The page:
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Applied Biochemistry and Biotechnology

, Volume 167, Issue 1, pp 81–99 | Cite as

Extrusion Pretreatment of Pine Wood Chips

  • C. KarunanithyEmail author
  • K. Muthukumarappan
  • W. R. Gibbons
Article

Abstract

Pretreatment is the first step to open up lignocellulose structure in the conversion of biomass to biofuels. Extrusion can be a viable pretreatment method due to its ability to simultaneously expose biomass to a range of disruptive conditions in a continuous flow process. Extruder screw speed, barrel temperature, and feedstock moisture content are important factors that can influence sugar recovery from biomass. Hence, the current study was undertaken to investigate the effects of these parameters on extrusion pretreatment of pine wood chips. Pine wood chip at 25, 35, and 45 % wb moisture content were pretreated at various barrel temperatures (100, 140, and 180 °C) and screw speeds (100, 150, and 200 rpm) using a screw with compression ratios of 3:1. The pretreated pine wood chips were subjected to standard enzymatic hydrolysis followed by sugar and byproducts quantification. Statistical analyses revealed the existence of significant differences in sugar recovery due to independent variables based on comparing the mean of main effects and interaction effects. Pine wood chips pretreated at a screw speed of 150 rpm and a barrel temperature of 180 °C with a moisture content of 25 % resulted in a maximum cellulose, hemicellulose, and total sugar recoveries of 65.8, 65.6, and 66.1 %, respectively, which was about 6.7, 7.9, and 6.8 fold higher than the control (unpretreated pine chips). Furthermore, potential fermentation inhibitors such as furfural, hydroxyl methyl furfural, and acetic acid were not found in any of the treatment combinations.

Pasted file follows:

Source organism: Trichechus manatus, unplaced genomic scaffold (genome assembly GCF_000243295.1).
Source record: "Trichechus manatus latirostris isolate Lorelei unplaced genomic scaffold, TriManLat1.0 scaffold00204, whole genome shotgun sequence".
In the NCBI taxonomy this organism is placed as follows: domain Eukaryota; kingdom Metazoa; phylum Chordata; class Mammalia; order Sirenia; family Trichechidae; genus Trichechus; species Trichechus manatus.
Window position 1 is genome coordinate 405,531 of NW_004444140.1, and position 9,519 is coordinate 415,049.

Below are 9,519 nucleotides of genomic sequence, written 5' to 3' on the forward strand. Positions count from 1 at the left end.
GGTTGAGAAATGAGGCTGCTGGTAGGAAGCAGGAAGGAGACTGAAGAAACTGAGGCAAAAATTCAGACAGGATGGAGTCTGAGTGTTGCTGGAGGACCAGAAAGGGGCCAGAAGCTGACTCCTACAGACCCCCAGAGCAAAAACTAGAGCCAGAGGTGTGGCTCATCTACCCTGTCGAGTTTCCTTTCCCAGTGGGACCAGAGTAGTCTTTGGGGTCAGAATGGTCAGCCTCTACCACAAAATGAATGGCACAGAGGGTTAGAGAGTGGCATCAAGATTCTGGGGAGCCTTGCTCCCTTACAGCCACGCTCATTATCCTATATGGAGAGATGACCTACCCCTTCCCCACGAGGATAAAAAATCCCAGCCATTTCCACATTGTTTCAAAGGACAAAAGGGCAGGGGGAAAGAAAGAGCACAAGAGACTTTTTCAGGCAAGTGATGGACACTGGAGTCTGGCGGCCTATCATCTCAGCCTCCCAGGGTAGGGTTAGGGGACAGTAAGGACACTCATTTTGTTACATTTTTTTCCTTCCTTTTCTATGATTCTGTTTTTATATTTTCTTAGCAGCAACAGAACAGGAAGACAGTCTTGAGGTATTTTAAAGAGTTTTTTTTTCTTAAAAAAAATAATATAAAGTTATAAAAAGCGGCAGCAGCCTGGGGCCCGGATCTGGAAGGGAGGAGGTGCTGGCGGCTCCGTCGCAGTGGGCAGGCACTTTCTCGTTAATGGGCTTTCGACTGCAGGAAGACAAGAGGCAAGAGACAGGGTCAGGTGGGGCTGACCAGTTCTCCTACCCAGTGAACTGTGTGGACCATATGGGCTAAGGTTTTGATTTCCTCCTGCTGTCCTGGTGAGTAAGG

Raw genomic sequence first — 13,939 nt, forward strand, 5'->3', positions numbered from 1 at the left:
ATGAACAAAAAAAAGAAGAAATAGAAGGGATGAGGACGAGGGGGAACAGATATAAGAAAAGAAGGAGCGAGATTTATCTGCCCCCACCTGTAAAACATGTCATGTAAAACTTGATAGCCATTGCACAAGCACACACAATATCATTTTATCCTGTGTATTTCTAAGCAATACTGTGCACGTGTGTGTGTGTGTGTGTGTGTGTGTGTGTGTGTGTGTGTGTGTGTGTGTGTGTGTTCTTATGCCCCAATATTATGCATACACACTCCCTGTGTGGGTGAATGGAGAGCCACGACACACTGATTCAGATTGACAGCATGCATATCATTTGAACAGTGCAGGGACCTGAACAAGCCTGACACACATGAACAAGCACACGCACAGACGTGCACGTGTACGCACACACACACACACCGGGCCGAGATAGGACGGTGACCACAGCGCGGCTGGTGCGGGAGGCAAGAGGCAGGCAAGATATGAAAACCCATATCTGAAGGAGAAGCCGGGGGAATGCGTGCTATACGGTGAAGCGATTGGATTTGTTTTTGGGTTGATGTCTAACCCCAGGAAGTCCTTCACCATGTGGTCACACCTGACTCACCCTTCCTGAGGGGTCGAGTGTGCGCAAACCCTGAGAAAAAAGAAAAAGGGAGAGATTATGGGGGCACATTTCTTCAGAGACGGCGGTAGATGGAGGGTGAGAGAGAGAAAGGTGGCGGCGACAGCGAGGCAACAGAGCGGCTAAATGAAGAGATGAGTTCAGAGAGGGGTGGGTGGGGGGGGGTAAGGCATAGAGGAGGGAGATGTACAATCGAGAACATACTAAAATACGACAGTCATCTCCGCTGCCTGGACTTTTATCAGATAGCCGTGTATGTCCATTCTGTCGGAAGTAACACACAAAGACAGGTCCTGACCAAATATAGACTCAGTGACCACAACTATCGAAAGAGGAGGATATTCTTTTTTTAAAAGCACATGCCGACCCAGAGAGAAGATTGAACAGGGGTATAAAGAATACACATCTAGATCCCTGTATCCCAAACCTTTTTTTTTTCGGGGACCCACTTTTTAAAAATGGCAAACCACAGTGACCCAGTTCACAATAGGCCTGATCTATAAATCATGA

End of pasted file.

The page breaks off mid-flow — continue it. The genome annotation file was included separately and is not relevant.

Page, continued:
Keywords

Biomass Sugar recovery Screw speed Barrel temperature Moisture content Byproducts 

Notes

Acknowledgments

This research was supported by funding from the Agricultural Experiment Station and North Central Sun Grant Center at South Dakota State University through a grant provided by the US Department of Transportation, Office of the Secretary, Grant No.DTOS59-07-G-00054. Mr. Stephen Lawn from Oregon State who was kind enough to provide the pine wood chips for this study is highly appreciated. Also, enzymes supplied by Novozymes, Inc for conducting this study were greatly appreciated.

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Copyright information

© Springer Science+Business Media, LLC 2012

Authors and Affiliations

  • C. Karunanithy
    • 1
    Email author
  • K. Muthukumarappan
    • 1
  • W. R. Gibbons
    • 2
  1. 1.Agricultural and Biosystems Engineering DepartmentSouth Dakota State UniversityBrookingsUSA
  2. 2.Biology and Microbiology DepartmentSouth Dakota State UniversityBrookingsUSA

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